Colorado $7.24[9] Tipped employees earn $4.22/hour.
Connecticut $8.25 This rate was increase to $8.25 on January 1, 2010. Tipped employees earn $5.69/hour.
Delaware $7.25 Raised pursuant to FMWA.
District of Columbia $8.25 Raised pursuant to FMWA. This rate is automatically set at $1 above the Federal minimum wage rate if the District of Columbia rate is lower.
Florida $7.25 Raised pursuant to FMWA. If and when it is below the federal rate, it rises with inflation. $4.19 per hour for tipped employees.
Georgia $7.25 Raised pursuant to FMWA. (As of 2010) Only applicable to employers of 6 or more employees. If less than 6 then there is no minimum at all. Tipped employees earn $2.13
Hawaii $7.25
Idaho $7.25 Raised pursuant to FMWA.
Illinois $8.00 The minimum wage will increase to $8.25 on July 1, 2010. Employers may pay anyone under the age of 18 $0.50 less. Tipped employees earn $4.80 (employers may claim credit for tips, up to 40% of wage[10]).
Indiana $7.25 Raised pursuant to FMWA.
Iowa $7.25[11] Most small retail and service establishments grossing less than 300,000 annually are not required to pay the minimum wage. Tipped employees can be paid 60% of the minimum wage, which is currently $4.35.
Kansas $7.25 Increased to $7.25 on January 1, 2010.[12] For many years, the minimum wage was set to $2.65, the lowest in the nation.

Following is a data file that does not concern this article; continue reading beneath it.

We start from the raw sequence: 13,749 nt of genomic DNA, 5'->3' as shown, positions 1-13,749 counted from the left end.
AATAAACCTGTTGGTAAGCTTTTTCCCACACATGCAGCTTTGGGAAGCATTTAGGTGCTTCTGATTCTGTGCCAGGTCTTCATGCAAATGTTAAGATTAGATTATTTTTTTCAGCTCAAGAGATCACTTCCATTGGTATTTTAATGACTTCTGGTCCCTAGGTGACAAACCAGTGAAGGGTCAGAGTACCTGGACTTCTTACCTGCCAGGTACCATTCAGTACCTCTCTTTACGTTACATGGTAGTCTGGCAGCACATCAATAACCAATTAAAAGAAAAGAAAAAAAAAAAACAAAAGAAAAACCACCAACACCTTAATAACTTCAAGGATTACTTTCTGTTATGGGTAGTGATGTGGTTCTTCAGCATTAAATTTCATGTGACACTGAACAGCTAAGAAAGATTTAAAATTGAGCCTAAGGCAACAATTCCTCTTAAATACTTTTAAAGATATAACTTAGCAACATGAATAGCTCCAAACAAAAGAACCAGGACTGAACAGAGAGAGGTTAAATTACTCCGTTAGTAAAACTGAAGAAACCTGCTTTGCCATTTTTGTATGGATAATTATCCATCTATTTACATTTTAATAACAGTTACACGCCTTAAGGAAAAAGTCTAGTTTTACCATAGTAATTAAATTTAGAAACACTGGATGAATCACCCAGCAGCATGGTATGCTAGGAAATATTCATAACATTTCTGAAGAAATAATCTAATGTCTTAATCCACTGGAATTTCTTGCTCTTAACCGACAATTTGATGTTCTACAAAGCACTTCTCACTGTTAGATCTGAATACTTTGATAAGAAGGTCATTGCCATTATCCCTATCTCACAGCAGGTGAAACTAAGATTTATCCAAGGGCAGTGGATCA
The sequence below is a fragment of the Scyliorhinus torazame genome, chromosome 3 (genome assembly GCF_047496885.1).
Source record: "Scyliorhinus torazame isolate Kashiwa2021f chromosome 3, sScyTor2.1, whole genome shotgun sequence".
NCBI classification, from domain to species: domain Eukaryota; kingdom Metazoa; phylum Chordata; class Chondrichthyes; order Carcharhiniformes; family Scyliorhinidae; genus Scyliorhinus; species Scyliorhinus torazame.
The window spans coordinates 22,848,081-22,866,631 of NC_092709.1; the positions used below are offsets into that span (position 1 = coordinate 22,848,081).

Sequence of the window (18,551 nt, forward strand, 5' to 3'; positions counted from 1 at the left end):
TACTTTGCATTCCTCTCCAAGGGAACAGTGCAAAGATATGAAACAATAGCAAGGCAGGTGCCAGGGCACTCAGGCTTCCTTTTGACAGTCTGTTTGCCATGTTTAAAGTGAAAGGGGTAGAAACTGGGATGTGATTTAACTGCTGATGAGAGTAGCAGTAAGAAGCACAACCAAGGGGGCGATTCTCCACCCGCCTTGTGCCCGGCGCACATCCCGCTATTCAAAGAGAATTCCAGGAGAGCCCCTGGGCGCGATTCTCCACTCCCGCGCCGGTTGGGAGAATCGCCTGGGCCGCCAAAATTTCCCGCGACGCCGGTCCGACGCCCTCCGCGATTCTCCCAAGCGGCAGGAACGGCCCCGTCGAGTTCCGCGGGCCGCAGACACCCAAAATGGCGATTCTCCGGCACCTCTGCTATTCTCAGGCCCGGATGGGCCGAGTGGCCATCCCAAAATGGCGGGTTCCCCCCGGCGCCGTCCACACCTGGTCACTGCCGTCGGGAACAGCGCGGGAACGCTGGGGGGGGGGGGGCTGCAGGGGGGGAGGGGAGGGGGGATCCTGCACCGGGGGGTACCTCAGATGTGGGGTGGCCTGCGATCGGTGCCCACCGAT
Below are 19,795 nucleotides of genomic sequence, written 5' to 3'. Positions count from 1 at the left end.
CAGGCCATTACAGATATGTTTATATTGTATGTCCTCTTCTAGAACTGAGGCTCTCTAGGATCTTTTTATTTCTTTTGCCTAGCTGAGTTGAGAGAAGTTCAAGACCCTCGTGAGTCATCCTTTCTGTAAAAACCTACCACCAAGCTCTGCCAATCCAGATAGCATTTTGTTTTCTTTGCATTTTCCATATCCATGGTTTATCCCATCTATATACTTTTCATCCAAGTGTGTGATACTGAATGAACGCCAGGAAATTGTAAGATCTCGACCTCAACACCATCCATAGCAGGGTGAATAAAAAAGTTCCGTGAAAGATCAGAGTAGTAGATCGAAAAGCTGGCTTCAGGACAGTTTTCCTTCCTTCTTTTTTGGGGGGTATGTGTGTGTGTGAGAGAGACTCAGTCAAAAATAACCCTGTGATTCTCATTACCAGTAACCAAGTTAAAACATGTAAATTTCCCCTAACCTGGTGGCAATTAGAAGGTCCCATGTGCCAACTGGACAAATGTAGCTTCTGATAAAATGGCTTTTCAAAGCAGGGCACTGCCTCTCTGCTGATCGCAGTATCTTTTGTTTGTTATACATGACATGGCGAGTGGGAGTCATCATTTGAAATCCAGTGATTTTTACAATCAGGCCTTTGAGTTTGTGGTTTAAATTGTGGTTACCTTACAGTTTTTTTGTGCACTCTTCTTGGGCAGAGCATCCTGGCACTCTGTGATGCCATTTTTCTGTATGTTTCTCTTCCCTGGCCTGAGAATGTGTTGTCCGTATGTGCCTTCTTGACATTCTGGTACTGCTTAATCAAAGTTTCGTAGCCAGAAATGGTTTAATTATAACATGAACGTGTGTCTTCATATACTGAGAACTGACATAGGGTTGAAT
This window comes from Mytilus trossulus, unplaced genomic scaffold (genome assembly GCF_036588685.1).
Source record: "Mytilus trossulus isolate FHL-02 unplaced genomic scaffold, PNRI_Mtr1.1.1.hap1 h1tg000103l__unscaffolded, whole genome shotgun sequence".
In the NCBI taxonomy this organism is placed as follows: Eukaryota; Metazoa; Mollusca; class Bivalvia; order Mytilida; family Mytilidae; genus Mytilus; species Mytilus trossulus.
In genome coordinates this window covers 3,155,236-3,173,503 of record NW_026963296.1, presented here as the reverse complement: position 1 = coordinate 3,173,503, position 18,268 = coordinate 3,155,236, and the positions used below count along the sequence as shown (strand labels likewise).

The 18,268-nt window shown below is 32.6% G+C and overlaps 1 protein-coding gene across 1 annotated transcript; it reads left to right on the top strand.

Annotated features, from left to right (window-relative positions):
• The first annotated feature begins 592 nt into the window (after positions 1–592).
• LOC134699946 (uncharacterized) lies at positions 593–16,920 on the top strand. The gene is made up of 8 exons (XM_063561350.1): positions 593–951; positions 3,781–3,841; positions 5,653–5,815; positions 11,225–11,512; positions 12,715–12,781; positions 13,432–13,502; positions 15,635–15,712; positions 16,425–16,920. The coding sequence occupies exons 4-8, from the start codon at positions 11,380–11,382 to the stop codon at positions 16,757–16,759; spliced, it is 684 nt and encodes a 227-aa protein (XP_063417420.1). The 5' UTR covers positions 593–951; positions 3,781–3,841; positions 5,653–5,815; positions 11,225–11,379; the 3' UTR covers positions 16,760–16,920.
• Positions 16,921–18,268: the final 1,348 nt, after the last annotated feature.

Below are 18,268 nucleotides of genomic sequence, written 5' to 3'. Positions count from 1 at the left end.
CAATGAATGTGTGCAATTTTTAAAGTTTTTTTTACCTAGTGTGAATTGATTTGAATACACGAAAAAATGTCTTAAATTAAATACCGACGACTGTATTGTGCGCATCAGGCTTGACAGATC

Kentucky $7.25 Raised pursuant to FMWA.
Louisiana None Federal minimum applies.
Maine $7.50 For tipped employee's minimum wage is set at $3.75
Maryland $7.25 Raised pursuant to FMWA.
Massachusetts $8.00[13] $2.63 for service (tipped) employees, $1.60 for agricultural employees.
Michigan $7.40 ($2.65 for service (tipped) employees, Minors 16–17 years of age may be paid 85% of the minimum hourly wage rate (currently $6.29 per hour). Training wage for new employees ages 16 to 19 of $4.25/hour for first 90 days of employment.
Minnesota $6.15
Mississippi None Federal minimum applies.
Missouri $7.25 Raised pursuant to FMWA. This rate is automatically adjusted annually based on the U.S. Consumer Price Index rounded to the nearest five cents.
Montana $7.25 Raised pursuant to FMWA. This rate is automatically adjusted annually based on the U.S. Consumer Price Index. Tip income may not be applied as an offset to an employee's pay rate. The minimum pay is $4/hour for business with less than $110,000 in annual sales.[4]
Nebraska $7.25 Raised pursuant to FMWA.
Nevada $7.55 Rises with inflation.[14]
New Hampshire $7.25 The minimum wage is automatically replaced with the Federal minimum wage rate if it is higher than the State minimum wage rate.[4]
New Jersey $7.25 Raised pursuant to FMWA.
New Mexico $7.50 Not linked to the federal rate.[4]

$9.85 in Santa Fe[15] (now covering all employees, since expansion to employers with less than 25 employees, as of January 1, 2008).[16][17]

New York $7.25 Raised pursuant to FMWA. New York also has a minimum for exempt employees $536.10/week as of January 1, 2007.
North Carolina $7.25 Raised pursuant to FMWA.
North Dakota $7.25 Raised pursuant to FMWA.